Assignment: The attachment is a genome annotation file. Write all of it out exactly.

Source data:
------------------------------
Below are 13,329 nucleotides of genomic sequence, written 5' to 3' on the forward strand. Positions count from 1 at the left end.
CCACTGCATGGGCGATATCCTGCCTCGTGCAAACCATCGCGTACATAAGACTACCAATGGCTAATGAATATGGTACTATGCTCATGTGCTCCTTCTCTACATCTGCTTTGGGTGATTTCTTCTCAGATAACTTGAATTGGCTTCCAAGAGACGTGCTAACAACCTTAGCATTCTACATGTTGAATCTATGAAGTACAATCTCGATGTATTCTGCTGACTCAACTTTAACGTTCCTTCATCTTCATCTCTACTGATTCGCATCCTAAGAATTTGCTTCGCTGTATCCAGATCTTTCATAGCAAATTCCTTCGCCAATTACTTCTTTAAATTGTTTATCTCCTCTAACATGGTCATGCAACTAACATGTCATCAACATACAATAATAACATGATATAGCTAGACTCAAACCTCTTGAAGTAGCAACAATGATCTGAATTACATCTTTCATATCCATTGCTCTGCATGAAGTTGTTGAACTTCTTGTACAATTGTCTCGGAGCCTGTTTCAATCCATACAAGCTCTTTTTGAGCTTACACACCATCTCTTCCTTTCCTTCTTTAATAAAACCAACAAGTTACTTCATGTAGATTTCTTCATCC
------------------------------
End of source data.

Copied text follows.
Below are 13,329 nucleotides of genomic sequence, written 5' to 3' on the forward strand. Positions count from 1 at the left end.
CCACTGCATGGGCGATATCCTGCCTCGTGCAAACCATCGCGTACATAAGACTACCAATGGCTAATGAATATGGTACTATGCTCATGTGCTCCTTCTCTACATCTGCTTTGGGTGATTTCTTCTCAGATAACTTGAATTGGCTTCCAAGAGACGTGCTAACAACCTTAGCATTCTACATGTTGAATCTATGAAGTACAATCTCGATGTATTCTGCTGACTCAACTTTAACGTTCCTTCATCTTCATCTCTACTGATTCGCATCCTAAGAATTTGCTTCGCTGTATCCAGATCTTTCATAGCAAATTCCTTCGCCAATTACTTCTTTAAATTGTTTATCTCCTCTAACATGGTCATGCAACTAACATGTCATCAACATACAATAATAACATGATATAGCTAGACTCAAACCTCTTGAAGTAGCAACAATGATCTGAATTACATCTTTCATATCCATTGCTCTGCATGAAGTTGTTGAACTTCTTGTACAATTGTCTCGGAGCCTGTTTCAATCCATACAAGCTCTTTTTGAGCTTACACACCATCTCTTCCTTTCCTTCTTTAATAAAACCAACAAGTTACTTCATGTAGATTTCTTCATCC